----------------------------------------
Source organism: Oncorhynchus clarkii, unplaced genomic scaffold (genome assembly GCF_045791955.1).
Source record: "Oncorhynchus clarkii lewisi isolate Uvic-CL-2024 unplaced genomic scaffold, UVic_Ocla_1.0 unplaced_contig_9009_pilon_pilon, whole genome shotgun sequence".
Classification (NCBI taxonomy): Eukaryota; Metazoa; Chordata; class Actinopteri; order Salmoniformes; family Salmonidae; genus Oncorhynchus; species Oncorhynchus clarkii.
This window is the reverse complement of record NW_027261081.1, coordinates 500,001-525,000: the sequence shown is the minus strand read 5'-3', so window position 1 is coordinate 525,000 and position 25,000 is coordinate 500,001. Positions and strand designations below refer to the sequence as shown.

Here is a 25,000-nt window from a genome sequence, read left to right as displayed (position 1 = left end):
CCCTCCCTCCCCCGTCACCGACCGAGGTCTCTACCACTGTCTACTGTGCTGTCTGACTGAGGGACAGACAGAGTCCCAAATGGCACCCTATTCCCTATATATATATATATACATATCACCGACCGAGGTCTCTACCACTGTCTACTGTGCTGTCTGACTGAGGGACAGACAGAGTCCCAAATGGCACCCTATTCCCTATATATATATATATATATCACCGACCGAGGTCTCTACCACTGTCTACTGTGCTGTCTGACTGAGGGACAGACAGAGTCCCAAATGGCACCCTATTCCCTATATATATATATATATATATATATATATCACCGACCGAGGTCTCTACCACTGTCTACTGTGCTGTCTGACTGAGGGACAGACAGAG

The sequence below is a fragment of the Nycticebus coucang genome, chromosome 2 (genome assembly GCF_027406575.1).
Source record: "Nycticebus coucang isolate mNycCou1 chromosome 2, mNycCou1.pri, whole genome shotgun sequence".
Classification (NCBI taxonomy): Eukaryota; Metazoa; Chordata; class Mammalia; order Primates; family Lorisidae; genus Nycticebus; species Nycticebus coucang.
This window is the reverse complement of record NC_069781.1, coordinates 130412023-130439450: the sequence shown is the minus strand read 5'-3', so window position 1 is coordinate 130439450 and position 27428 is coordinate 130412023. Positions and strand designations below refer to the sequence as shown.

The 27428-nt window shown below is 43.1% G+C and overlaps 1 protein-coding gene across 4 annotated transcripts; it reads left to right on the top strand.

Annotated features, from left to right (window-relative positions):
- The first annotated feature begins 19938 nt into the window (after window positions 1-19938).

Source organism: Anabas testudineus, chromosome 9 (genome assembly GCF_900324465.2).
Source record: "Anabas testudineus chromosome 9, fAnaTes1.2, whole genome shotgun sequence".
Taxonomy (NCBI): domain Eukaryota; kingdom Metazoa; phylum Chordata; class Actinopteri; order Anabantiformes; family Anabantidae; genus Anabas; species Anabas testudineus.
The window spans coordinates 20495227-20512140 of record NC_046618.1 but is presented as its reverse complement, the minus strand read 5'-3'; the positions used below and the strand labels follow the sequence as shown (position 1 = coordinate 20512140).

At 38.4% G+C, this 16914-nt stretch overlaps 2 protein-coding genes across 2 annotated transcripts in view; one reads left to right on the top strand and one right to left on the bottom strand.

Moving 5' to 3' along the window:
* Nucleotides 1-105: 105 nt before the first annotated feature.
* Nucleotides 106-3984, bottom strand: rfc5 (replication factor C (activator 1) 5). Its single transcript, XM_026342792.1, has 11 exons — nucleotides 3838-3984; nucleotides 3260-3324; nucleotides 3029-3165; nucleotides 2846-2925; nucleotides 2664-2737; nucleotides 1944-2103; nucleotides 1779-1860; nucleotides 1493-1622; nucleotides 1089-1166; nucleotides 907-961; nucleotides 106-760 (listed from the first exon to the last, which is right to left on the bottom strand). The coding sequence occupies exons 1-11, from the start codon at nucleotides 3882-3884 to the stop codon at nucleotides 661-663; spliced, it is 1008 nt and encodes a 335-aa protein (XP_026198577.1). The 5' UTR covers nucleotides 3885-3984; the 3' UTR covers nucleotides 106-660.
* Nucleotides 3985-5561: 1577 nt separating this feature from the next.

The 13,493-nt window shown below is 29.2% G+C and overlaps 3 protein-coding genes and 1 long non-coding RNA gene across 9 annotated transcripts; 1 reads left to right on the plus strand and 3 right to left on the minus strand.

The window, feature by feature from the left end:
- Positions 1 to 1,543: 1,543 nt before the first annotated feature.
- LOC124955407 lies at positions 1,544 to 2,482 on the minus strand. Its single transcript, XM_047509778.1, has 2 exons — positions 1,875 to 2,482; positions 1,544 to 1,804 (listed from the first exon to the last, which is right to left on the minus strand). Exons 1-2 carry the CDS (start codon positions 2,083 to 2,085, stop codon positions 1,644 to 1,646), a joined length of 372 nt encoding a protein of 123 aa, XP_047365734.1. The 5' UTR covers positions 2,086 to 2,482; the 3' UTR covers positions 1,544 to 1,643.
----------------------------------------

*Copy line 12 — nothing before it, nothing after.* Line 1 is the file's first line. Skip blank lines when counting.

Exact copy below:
Annotated features, from left to right (window-relative positions):